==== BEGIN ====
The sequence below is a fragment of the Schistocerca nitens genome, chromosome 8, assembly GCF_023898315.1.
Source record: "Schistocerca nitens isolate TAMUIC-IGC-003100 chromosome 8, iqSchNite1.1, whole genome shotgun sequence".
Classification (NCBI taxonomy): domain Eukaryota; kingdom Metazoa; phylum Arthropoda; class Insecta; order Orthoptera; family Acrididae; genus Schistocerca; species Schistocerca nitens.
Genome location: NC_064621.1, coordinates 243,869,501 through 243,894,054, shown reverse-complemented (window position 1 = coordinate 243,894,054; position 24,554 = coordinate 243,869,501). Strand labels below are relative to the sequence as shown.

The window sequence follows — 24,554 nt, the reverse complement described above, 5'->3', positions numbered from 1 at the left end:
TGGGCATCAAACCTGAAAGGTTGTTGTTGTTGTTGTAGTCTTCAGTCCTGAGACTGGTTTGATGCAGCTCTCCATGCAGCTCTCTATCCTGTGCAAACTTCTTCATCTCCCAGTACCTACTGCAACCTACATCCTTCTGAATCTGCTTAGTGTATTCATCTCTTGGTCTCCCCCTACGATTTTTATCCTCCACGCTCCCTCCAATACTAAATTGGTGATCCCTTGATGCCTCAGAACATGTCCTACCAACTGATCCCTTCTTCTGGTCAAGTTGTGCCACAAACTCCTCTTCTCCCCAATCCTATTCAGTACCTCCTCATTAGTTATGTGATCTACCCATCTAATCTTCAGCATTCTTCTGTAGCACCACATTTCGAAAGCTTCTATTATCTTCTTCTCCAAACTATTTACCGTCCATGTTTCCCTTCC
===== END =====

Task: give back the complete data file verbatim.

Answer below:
The sequence below is a fragment of the Schistocerca nitens genome, chromosome 8, assembly GCF_023898315.1.
Source record: "Schistocerca nitens isolate TAMUIC-IGC-003100 chromosome 8, iqSchNite1.1, whole genome shotgun sequence".
Classification (NCBI taxonomy): domain Eukaryota; kingdom Metazoa; phylum Arthropoda; class Insecta; order Orthoptera; family Acrididae; genus Schistocerca; species Schistocerca nitens.
Genome location: NC_064621.1, coordinates 243,869,501 through 243,894,054, shown reverse-complemented (window position 1 = coordinate 243,894,054; position 24,554 = coordinate 243,869,501). Strand labels below are relative to the sequence as shown.

The window sequence follows — 24,554 nt, the reverse complement described above, 5'->3', positions numbered from 1 at the left end:
TGGGCATCAAACCTGAAAGGTTGTTGTTGTTGTTGTAGTCTTCAGTCCTGAGACTGGTTTGATGCAGCTCTCCATGCAGCTCTCTATCCTGTGCAAACTTCTTCATCTCCCAGTACCTACTGCAACCTACATCCTTCTGAATCTGCTTAGTGTATTCATCTCTTGGTCTCCCCCTACGATTTTTATCCTCCACGCTCCCTCCAATACTAAATTGGTGATCCCTTGATGCCTCAGAACATGTCCTACCAACTGATCCCTTCTTCTGGTCAAGTTGTGCCACAAACTCCTCTTCTCCCCAATCCTATTCAGTACCTCCTCATTAGTTATGTGATCTACCCATCTAATCTTCAGCATTCTTCTGTAGCACCACATTTCGAAAGCTTCTATTATCTTCTTCTCCAAACTATTTACCGTCCATGTTTCCCTTCC